Costa Concordia cruise liner refloated, will be towed away for scrap

The ship ran aground on rocks near the Tuscan holiday island of Giglio in January 2012. The rusting hulk of the once gleaming-white ship had been resting on a temporary platform since being righted a year ago.

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    The cruise liner Costa Concordia is seen during the refloat operation at Giglio harbour at Giglio Island, July 21.
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The wreck of the luxury liner Costa Concordia was refloated on Monday and will soon be towed away and broken up for scrap, more than two years after it capsized off the Italian coast, killing 32 people.

The 290-meter Costa Concordia ran aground on rocks near the Tuscan holiday island of Giglio in January 2012. The rusting hulk of the once gleaming-white ship had been resting on a temporary platform since being righted a year ago.

In what has become one of the largest salvage operations in history, air was pumped into 30 large metal boxes, or sponsons, attached around the hull of the 114,500 tonne ship. The air forced out the water in the sponsons, lifting the vessel more than 2 meters off the underwater platform.

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Authorities expressed satisfaction that the operation to float the Concordia from an underwater platform had proceeded without a hitch. Technicians later shifted the massive cruise ship some 30 meters (yards) before ending the day's operations.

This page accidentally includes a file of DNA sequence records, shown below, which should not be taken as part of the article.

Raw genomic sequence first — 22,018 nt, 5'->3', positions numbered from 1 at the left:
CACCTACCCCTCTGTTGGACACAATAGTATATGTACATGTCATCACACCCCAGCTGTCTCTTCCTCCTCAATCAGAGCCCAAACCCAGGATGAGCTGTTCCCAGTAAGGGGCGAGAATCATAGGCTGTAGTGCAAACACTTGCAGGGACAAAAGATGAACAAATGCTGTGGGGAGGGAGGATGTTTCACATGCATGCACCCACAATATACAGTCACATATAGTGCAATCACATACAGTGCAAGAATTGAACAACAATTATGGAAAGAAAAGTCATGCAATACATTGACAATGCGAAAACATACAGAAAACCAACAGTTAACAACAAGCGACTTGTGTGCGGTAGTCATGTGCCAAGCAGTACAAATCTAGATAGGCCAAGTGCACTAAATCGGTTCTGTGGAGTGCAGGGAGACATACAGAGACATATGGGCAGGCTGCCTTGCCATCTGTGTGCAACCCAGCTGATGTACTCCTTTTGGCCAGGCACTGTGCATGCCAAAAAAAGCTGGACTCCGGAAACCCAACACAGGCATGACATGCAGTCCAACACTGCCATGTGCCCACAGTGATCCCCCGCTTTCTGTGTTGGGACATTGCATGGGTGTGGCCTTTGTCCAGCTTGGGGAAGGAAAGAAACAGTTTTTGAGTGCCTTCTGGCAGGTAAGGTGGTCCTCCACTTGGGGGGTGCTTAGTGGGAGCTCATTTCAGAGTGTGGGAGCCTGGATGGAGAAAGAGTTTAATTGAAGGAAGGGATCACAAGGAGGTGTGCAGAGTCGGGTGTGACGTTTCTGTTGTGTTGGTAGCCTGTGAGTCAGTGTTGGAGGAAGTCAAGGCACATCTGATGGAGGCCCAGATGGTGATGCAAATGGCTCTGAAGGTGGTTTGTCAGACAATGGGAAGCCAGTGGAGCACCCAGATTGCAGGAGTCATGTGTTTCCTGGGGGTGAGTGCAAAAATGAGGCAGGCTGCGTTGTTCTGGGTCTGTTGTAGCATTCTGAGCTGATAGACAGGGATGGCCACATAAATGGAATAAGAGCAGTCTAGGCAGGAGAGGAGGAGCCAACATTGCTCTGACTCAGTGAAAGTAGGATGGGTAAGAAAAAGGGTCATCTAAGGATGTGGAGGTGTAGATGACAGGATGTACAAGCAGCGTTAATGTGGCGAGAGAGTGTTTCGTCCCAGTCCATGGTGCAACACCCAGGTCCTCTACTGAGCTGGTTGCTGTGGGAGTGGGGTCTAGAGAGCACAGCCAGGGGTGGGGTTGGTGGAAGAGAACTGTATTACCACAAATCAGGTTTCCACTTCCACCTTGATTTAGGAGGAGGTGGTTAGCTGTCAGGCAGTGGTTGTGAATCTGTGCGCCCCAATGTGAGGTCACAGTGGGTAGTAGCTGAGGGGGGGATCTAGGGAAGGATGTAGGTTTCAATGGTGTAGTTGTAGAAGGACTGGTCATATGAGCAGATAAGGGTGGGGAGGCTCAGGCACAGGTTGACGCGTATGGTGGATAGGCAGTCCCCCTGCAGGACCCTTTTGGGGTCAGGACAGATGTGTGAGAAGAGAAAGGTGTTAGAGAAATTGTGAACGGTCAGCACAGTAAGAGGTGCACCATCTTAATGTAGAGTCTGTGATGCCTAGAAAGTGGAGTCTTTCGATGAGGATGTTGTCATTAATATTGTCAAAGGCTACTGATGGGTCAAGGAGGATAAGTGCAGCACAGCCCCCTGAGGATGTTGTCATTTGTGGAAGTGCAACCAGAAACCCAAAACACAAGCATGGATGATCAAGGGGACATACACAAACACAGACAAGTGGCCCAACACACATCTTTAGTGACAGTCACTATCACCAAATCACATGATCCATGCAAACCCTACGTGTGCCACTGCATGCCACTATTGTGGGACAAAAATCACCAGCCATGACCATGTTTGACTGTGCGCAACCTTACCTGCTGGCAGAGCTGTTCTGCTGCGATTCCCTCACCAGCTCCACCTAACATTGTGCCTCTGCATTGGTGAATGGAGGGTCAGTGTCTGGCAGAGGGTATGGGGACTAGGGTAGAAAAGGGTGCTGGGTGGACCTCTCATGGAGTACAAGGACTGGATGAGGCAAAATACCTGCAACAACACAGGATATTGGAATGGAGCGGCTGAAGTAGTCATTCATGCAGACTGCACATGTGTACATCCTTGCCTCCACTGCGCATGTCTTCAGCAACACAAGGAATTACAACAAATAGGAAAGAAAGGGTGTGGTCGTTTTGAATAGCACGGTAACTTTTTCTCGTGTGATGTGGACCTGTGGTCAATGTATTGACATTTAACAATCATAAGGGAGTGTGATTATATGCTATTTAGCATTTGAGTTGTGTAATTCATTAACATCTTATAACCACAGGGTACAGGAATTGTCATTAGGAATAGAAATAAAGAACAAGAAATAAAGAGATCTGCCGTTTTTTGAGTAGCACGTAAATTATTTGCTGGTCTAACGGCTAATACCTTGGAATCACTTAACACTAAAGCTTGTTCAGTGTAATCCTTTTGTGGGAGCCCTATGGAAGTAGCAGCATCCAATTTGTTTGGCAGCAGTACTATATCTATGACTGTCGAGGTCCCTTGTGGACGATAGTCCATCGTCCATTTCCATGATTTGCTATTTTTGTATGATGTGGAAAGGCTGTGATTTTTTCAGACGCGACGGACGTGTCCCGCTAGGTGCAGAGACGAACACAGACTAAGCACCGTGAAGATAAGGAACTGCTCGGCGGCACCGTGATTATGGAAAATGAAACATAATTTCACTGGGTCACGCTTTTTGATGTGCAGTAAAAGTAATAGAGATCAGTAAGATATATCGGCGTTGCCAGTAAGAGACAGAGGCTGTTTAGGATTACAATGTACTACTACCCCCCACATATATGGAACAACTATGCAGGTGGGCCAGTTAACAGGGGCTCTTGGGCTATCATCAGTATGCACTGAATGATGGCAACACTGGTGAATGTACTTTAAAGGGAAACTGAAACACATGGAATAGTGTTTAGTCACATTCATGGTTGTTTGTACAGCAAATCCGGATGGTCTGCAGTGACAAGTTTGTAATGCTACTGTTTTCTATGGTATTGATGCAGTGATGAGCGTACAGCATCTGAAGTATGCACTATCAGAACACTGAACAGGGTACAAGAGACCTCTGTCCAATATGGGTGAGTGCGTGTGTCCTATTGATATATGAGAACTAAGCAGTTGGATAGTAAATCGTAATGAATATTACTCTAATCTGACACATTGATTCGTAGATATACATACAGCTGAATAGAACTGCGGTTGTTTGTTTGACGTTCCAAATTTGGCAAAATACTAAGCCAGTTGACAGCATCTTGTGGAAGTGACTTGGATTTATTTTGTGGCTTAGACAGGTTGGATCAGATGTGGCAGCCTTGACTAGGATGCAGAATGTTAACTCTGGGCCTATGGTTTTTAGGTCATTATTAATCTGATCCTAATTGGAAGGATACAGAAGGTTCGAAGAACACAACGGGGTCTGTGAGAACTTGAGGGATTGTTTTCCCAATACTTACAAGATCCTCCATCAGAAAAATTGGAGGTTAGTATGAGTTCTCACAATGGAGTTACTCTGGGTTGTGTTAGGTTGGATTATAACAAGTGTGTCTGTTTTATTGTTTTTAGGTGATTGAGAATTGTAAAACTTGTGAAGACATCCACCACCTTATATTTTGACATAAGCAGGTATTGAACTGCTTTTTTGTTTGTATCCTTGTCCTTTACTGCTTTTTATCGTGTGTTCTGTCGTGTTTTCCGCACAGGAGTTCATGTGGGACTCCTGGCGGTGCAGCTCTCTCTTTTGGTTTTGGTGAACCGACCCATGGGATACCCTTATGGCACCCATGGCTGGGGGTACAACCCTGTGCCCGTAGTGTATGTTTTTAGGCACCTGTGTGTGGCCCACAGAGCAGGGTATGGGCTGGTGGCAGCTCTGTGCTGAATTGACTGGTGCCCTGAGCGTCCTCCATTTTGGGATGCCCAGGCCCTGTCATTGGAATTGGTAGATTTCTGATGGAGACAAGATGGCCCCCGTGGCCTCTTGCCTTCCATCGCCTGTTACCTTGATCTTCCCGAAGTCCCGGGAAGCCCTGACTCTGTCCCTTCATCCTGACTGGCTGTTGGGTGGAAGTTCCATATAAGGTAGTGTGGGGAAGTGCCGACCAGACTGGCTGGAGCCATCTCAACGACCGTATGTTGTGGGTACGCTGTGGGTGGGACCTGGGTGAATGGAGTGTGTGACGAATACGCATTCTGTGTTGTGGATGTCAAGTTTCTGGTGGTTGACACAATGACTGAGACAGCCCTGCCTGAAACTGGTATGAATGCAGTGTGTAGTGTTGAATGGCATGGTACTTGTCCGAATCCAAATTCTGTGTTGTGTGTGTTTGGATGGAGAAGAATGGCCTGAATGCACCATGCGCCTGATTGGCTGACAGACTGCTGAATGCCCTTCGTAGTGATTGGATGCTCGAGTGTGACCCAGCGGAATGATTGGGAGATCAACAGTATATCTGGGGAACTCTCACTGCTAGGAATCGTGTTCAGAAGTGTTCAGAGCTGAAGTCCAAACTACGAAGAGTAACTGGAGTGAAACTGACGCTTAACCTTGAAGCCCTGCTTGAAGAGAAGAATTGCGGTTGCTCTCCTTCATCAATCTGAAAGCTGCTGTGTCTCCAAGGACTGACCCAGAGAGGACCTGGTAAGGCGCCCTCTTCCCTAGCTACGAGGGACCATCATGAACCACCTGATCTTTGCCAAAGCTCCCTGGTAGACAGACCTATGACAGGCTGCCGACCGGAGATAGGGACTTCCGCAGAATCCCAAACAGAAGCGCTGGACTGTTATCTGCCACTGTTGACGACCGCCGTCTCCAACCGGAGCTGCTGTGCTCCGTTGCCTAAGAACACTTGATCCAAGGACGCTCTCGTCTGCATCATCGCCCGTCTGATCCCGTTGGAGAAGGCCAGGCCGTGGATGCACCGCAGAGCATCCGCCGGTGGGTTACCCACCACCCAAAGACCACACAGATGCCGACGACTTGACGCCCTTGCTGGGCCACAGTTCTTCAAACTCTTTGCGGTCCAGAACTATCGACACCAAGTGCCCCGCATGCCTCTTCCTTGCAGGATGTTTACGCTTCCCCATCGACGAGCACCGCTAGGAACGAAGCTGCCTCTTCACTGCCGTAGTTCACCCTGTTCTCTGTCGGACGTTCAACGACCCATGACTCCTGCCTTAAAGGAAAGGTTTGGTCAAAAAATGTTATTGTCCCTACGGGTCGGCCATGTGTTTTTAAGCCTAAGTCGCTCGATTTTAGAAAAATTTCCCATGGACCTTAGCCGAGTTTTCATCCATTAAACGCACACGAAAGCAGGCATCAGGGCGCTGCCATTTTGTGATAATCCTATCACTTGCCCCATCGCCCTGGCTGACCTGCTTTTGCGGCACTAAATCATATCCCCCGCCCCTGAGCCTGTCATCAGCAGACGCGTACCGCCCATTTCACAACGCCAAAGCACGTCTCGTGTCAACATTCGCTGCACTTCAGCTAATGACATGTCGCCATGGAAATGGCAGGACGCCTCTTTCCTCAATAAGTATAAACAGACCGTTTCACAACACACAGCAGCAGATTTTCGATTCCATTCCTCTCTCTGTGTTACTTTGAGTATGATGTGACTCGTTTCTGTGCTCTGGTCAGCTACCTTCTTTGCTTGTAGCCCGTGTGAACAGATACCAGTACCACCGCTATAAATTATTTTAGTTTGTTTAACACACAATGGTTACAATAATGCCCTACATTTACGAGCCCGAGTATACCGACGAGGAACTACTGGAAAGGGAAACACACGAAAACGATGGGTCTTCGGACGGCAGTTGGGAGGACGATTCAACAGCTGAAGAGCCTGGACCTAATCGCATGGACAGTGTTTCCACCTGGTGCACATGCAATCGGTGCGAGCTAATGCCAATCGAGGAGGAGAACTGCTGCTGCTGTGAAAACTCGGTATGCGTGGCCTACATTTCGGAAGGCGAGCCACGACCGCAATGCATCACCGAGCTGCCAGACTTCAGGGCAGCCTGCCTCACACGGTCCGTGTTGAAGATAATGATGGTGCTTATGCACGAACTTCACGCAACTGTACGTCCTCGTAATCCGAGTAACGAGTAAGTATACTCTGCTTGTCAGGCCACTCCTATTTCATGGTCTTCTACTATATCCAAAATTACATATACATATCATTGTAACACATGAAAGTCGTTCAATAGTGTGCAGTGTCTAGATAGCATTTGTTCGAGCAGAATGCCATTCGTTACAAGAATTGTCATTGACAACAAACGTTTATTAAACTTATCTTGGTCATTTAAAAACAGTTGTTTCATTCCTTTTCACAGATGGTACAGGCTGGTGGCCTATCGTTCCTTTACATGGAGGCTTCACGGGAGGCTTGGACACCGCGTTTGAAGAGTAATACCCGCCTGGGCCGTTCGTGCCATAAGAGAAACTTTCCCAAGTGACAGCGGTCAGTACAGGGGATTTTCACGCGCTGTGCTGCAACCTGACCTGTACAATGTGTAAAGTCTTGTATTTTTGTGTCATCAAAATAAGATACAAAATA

"Another day, and the worst is over," said the head of the salvage operation, Nick Sloane.

"Little bit heavier than we estimated, but she is up," Sloane told Reuters, saying that Monday's activities had been "perfect".

Work will start again on Tuesday to prepare it for towing within days to Genoa in northern Italy to be scrapped.

"We have to connect some more chains and some wires and do a calculation on exactly how heavy she is now and then on Wednesday, Thursday bring her up properly," Sloane said.

Franco Porcellachia, the engineer in charge of the salvage, said the sixth deck of the ship had started to emerge on Monday, and once that was fully above the water the other decks would become visible in quick succession.

"When deck 3 re-emerges, we are in the final stage and ready for departure," Porcellachia said.

The wreck is due to depart Giglio on July 21.

The ship's captain, Francesco Schettino, is on trial on charges of manslaughter, causing a shipwreck as he sailed too close to shore to "salute" the port, and abandoning ship. He is fighting the charges.

Once the Concordia has left Giglio, the search will continue for the body of the last person who was aboard the Concordia the night it sank and has not been accounted for.

"The operation began well, but it will be completed only when we have finished the transport to Genoa," Italian Environment Minister Gian Luca Galletti told reporters Monday.

"We are undertaking an operation that will close a dramatic chapter for our country," Galletti said.

Paying for the disaster, including breaking up the vessel and repairing the damage to Giglio, is likely to cost the ship's owner and operator Costa Crociere, a unit of Carnival Corp , more than 1.5 billion euros ($2.05 billion), its chief executive said last week.

The cruise liner will be demolished and scrapped in Genoa by a consortium including oil services company Saipem and Genoa-based companies Mariotti and San Giorgio.

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